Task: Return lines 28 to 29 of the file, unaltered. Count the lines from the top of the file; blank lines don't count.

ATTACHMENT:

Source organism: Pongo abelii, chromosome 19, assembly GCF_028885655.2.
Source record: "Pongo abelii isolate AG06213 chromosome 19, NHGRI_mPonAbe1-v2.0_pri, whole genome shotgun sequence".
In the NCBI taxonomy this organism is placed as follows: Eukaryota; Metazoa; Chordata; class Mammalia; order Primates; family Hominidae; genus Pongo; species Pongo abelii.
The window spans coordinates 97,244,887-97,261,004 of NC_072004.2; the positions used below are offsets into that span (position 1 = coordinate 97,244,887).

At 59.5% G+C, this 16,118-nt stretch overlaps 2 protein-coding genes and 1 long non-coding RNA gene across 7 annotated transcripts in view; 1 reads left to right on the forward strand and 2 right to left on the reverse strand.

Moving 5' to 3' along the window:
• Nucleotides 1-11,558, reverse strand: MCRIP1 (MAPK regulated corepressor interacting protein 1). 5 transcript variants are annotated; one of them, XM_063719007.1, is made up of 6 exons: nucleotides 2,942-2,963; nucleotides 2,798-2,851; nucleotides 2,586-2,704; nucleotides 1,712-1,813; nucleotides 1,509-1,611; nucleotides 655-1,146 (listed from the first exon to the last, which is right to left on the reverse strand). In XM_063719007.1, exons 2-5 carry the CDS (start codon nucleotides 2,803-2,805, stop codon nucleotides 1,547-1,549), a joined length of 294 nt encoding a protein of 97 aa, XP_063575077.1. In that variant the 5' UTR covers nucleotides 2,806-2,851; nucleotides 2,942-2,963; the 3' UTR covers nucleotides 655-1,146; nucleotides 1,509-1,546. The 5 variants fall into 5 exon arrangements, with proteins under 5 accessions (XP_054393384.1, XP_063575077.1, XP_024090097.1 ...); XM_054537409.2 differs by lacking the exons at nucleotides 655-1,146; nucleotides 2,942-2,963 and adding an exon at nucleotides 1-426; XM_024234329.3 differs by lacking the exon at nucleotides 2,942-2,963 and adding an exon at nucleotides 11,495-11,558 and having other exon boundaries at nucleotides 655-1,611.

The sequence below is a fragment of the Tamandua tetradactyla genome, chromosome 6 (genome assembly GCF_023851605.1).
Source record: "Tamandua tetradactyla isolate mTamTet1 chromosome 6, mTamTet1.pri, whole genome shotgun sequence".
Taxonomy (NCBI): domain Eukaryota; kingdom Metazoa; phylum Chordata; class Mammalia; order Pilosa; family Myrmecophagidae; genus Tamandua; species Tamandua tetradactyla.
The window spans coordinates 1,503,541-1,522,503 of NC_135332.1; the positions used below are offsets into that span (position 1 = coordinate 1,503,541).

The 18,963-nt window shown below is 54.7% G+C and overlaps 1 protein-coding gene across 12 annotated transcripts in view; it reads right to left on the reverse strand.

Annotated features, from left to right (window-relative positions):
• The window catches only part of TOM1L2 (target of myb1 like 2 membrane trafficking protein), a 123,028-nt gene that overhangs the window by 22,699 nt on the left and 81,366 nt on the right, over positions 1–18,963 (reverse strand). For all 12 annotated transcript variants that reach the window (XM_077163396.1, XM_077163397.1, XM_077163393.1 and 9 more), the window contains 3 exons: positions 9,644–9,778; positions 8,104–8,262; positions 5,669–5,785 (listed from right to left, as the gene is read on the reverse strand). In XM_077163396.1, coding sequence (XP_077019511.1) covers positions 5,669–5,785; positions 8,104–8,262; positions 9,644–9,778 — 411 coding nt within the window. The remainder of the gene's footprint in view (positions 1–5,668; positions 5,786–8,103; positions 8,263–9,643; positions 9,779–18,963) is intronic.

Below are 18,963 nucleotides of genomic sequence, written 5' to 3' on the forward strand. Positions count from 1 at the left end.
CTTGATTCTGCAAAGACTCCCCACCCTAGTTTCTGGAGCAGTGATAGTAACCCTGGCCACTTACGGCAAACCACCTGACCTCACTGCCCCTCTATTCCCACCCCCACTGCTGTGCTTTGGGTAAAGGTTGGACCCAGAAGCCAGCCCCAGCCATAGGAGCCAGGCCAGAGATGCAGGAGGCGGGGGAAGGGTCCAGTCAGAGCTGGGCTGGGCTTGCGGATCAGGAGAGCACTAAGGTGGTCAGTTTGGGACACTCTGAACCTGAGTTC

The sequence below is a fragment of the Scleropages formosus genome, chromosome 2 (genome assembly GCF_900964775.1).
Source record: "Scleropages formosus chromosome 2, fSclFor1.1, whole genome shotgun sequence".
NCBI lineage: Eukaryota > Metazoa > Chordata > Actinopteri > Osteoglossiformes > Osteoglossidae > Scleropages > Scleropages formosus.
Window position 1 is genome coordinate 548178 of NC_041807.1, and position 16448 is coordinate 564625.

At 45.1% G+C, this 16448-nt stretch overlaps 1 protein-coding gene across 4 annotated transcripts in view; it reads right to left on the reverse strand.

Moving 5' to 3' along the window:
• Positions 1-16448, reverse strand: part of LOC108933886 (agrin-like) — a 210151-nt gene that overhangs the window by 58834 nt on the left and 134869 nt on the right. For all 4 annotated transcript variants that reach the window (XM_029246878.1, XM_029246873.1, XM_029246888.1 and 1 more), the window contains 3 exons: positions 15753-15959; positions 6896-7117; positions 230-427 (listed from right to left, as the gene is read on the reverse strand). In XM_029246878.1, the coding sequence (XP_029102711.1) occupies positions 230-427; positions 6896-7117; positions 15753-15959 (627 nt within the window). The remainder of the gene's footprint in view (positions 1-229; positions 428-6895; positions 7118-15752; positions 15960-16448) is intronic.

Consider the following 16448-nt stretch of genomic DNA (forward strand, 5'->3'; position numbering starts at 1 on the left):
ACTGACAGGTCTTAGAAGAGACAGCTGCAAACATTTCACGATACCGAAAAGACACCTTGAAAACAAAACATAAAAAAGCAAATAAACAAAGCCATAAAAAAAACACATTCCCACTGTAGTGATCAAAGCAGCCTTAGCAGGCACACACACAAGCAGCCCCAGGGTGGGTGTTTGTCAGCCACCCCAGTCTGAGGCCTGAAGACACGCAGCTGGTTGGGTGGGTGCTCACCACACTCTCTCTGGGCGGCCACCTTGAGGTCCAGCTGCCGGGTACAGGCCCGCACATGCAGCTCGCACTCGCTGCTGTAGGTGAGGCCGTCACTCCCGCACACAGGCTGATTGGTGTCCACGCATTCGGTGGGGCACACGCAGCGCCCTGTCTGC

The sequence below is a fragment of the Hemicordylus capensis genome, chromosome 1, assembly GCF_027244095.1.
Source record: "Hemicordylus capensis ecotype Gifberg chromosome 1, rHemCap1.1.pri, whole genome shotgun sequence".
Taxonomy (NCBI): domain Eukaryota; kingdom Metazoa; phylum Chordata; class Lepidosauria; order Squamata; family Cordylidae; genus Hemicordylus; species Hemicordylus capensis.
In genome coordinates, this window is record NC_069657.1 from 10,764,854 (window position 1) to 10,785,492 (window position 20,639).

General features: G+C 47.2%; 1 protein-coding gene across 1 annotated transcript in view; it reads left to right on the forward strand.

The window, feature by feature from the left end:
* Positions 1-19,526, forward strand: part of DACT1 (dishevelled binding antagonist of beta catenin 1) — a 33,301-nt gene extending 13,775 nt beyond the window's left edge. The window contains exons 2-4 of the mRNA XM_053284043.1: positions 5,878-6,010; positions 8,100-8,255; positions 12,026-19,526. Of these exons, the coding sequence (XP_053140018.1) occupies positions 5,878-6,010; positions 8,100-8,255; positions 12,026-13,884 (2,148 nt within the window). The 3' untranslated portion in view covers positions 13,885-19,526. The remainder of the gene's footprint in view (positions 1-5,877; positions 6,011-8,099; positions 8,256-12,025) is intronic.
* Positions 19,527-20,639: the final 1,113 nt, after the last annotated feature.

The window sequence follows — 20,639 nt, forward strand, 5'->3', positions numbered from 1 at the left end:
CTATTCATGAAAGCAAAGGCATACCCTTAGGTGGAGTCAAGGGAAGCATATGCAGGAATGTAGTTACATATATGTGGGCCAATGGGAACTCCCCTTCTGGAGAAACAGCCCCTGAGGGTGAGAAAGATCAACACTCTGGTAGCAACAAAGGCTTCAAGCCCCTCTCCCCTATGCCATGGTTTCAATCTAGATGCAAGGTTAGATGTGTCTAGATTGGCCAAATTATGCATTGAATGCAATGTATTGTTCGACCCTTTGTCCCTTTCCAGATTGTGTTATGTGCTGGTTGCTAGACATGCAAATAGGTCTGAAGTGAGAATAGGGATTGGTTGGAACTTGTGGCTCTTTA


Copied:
Taxonomy (NCBI): domain Eukaryota; kingdom Metazoa; phylum Chordata; class Lepidosauria; order Squamata; family Cordylidae; genus Hemicordylus; species Hemicordylus capensis.
In genome coordinates, this window is record NC_069657.1 from 10,764,854 (window position 1) to 10,785,492 (window position 20,639).